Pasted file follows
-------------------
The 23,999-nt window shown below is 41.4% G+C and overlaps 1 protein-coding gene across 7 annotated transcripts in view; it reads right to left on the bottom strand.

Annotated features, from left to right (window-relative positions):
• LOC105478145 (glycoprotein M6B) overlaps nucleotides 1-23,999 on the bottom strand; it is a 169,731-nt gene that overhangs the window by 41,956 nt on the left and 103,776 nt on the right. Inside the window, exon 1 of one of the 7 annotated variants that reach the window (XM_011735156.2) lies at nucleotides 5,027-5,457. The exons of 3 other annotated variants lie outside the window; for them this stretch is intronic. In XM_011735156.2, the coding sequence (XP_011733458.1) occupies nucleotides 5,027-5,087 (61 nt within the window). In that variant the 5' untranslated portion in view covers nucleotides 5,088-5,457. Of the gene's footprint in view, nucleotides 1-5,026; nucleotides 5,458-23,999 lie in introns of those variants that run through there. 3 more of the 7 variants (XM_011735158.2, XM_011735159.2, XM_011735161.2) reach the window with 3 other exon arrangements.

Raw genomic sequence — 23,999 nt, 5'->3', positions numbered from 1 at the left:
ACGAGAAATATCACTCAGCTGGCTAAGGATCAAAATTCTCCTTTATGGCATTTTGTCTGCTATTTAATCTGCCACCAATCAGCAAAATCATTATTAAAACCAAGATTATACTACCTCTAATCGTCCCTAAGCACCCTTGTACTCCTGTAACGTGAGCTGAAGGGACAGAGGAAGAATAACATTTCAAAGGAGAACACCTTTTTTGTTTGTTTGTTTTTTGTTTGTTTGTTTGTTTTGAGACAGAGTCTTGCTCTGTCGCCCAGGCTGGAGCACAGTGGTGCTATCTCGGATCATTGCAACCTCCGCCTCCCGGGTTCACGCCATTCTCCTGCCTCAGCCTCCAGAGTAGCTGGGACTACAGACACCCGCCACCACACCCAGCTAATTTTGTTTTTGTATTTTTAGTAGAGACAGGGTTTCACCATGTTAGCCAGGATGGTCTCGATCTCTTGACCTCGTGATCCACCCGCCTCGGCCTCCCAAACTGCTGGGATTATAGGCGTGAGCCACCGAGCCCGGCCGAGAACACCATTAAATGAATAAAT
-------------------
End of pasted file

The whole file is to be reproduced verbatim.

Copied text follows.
The 23,999-nt window shown below is 41.4% G+C and overlaps 1 protein-coding gene across 7 annotated transcripts in view; it reads right to left on the bottom strand.

Annotated features, from left to right (window-relative positions):
• LOC105478145 (glycoprotein M6B) overlaps nucleotides 1-23,999 on the bottom strand; it is a 169,731-nt gene that overhangs the window by 41,956 nt on the left and 103,776 nt on the right. Inside the window, exon 1 of one of the 7 annotated variants that reach the window (XM_011735156.2) lies at nucleotides 5,027-5,457. The exons of 3 other annotated variants lie outside the window; for them this stretch is intronic. In XM_011735156.2, the coding sequence (XP_011733458.1) occupies nucleotides 5,027-5,087 (61 nt within the window). In that variant the 5' untranslated portion in view covers nucleotides 5,088-5,457. Of the gene's footprint in view, nucleotides 1-5,026; nucleotides 5,458-23,999 lie in introns of those variants that run through there. 3 more of the 7 variants (XM_011735158.2, XM_011735159.2, XM_011735161.2) reach the window with 3 other exon arrangements.

Raw genomic sequence — 23,999 nt, 5'->3', positions numbered from 1 at the left:
ACGAGAAATATCACTCAGCTGGCTAAGGATCAAAATTCTCCTTTATGGCATTTTGTCTGCTATTTAATCTGCCACCAATCAGCAAAATCATTATTAAAACCAAGATTATACTACCTCTAATCGTCCCTAAGCACCCTTGTACTCCTGTAACGTGAGCTGAAGGGACAGAGGAAGAATAACATTTCAAAGGAGAACACCTTTTTTGTTTGTTTGTTTTTTGTTTGTTTGTTTGTTTTGAGACAGAGTCTTGCTCTGTCGCCCAGGCTGGAGCACAGTGGTGCTATCTCGGATCATTGCAACCTCCGCCTCCCGGGTTCACGCCATTCTCCTGCCTCAGCCTCCAGAGTAGCTGGGACTACAGACACCCGCCACCACACCCAGCTAATTTTGTTTTTGTATTTTTAGTAGAGACAGGGTTTCACCATGTTAGCCAGGATGGTCTCGATCTCTTGACCTCGTGATCCACCCGCCTCGGCCTCCCAAACTGCTGGGATTATAGGCGTGAGCCACCGAGCCCGGCCGAGAACACCATTAAATGAATAAAT